Part 4, Chapter 21 Summary
As Princess Betsy is leaving the Karenins’ home, she is met by Stepan Arkadyevitch, who is delighted to see her. He hints to her that he is here from St. Petersburg to help his sister somehow, and Princess Betsy is thrilled. They huddle in a corner of the drawing room, and she whispers that Alexey Alexandrovitch is “killing” Anna Karenina with this impossible situation, which is being talked about by everyone in town.
It is clear Alexey Alexandrovitch does not know his wife and does not understand that she is pining for Vronsky because she is not the kind of woman who can love casually. Princess Betsy says one of two things must happen: Alexey Alexandrovitch must act decisively and either let Anna Karenina go with Vronsky, or give her a divorce. The current situation is stifling her. Stepan Arkadyevitch says he is here to express his thanks for his new position as chamberlain, but he is mostly here to help settle this matter for his sister.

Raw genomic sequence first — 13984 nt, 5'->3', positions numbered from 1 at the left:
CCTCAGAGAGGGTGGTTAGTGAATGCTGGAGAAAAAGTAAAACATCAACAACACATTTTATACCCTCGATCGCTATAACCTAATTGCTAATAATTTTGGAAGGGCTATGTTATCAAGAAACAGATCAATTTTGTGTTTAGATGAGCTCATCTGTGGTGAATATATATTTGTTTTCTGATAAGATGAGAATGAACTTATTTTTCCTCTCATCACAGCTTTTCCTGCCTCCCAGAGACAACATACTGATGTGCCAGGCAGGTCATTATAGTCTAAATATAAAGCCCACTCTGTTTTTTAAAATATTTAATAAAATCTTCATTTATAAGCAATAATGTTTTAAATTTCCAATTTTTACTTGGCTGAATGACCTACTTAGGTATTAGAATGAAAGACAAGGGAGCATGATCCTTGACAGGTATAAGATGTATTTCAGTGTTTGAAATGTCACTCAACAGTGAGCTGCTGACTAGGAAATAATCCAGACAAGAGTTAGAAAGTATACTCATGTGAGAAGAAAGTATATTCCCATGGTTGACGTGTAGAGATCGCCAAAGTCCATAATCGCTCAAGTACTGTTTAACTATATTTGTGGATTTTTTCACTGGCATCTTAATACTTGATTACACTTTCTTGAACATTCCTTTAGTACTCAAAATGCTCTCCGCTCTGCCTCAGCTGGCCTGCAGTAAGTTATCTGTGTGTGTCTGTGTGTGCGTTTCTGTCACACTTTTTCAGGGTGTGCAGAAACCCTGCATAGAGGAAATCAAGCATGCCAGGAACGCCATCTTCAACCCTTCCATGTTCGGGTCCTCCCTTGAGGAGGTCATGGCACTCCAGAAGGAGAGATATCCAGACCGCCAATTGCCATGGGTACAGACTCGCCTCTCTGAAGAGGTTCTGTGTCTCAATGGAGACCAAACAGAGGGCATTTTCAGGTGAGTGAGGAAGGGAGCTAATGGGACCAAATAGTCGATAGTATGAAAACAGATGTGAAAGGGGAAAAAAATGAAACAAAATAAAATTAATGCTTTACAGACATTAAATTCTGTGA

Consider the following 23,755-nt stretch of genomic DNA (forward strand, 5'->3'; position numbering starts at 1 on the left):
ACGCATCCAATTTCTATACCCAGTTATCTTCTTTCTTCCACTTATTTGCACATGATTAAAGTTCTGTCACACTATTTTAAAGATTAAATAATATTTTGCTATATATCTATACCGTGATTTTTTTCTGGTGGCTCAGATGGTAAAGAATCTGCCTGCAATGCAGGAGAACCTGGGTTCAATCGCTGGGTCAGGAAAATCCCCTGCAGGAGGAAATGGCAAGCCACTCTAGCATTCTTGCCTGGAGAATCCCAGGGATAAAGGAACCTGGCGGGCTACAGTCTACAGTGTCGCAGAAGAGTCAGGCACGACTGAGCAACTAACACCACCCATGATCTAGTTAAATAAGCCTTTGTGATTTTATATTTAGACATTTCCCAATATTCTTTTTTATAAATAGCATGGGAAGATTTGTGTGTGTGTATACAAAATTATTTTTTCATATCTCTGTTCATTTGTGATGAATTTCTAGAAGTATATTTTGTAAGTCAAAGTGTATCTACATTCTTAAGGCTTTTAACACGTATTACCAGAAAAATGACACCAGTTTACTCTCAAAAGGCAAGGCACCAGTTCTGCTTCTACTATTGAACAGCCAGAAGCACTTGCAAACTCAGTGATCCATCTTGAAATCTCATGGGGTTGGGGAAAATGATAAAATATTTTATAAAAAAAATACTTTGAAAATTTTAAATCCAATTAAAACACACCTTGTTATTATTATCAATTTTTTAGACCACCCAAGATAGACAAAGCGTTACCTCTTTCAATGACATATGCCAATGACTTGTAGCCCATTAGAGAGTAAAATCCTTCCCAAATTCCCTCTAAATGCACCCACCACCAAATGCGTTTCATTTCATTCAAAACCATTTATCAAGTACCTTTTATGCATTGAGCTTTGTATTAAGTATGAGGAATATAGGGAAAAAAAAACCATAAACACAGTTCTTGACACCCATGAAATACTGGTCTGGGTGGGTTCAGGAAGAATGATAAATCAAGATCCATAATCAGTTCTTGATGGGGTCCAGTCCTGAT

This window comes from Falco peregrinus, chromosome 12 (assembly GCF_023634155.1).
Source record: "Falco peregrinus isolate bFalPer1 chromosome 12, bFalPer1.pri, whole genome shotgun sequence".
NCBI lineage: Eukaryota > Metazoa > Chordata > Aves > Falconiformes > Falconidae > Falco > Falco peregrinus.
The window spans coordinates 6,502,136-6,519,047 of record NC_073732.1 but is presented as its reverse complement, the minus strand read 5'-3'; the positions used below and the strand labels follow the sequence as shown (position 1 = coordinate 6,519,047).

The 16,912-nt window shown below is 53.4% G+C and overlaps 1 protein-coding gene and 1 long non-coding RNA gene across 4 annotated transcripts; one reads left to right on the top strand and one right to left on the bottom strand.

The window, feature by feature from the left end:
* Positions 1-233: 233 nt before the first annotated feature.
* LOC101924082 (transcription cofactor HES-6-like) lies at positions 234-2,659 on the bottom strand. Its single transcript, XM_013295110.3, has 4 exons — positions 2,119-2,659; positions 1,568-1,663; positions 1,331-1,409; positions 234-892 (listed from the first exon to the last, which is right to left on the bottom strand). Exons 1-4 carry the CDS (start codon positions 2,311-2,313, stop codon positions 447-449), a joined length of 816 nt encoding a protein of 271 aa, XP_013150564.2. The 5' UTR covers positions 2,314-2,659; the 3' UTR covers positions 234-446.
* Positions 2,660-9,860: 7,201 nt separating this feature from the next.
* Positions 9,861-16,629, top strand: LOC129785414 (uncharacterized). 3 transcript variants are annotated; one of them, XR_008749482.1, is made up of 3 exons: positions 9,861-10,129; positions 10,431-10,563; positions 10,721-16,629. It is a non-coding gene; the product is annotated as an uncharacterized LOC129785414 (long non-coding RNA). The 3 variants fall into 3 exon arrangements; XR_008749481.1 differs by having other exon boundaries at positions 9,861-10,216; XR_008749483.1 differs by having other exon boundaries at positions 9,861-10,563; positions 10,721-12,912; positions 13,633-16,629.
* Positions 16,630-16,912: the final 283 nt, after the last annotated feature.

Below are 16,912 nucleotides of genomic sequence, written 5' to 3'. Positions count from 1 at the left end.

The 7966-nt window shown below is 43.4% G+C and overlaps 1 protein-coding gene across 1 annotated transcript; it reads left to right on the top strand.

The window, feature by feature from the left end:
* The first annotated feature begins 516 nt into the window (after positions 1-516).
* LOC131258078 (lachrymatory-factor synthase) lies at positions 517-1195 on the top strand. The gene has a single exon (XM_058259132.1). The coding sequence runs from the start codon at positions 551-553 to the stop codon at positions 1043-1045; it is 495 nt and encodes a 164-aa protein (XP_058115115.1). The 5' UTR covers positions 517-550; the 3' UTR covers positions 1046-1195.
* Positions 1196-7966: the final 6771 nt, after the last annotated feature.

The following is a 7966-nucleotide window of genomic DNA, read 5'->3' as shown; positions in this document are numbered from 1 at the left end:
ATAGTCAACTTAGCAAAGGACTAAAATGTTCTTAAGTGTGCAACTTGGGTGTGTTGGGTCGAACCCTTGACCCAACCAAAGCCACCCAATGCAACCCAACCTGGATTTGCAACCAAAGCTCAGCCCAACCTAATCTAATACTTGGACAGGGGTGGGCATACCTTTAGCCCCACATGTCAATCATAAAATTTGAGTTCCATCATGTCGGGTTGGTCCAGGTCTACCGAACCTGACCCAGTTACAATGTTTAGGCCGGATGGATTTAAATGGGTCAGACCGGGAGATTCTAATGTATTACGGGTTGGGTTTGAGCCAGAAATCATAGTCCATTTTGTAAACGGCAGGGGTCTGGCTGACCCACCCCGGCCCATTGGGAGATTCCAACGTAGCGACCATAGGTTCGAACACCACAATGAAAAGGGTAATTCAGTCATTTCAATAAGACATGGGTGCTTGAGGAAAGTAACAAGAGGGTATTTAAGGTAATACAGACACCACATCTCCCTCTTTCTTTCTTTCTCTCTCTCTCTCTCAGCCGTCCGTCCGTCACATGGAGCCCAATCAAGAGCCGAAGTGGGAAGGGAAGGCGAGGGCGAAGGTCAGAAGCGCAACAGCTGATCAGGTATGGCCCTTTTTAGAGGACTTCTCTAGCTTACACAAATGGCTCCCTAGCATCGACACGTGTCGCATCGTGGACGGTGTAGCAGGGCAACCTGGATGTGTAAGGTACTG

Stepan Arkadyevitch finds his sister in tears and immediately changes his ebullient mood to one of sympathy. He tries to encourage her, but she dismisses his platitudes and says that while most women love men despite their vices, she hates her husband for his virtues. The sight of him is repugnant to her, and she can no longer live with him. When she used to think she could not be more miserable, she could not conceive that things would get worse. Even knowing Alexey Alexandrovitch is a good man, she hates him and tells her brother she has considered drastic measures to get out of her awful situation.
No one else could have smiled at Anna Karenina at that moment without seeming uncaring and insensitive; however, Stepan Arkadyevitch’s smile is tender and sweet, and Anna Karenina is soon soothed by it. Finally she tells him things are so strained that something may snap, but it has not ended yet; however, she is certain there will be a fearful end. Stepan Arkadyevitch assures her that there is always a way out of every circumstance, and killing herself...
(The entire section is 541 words.)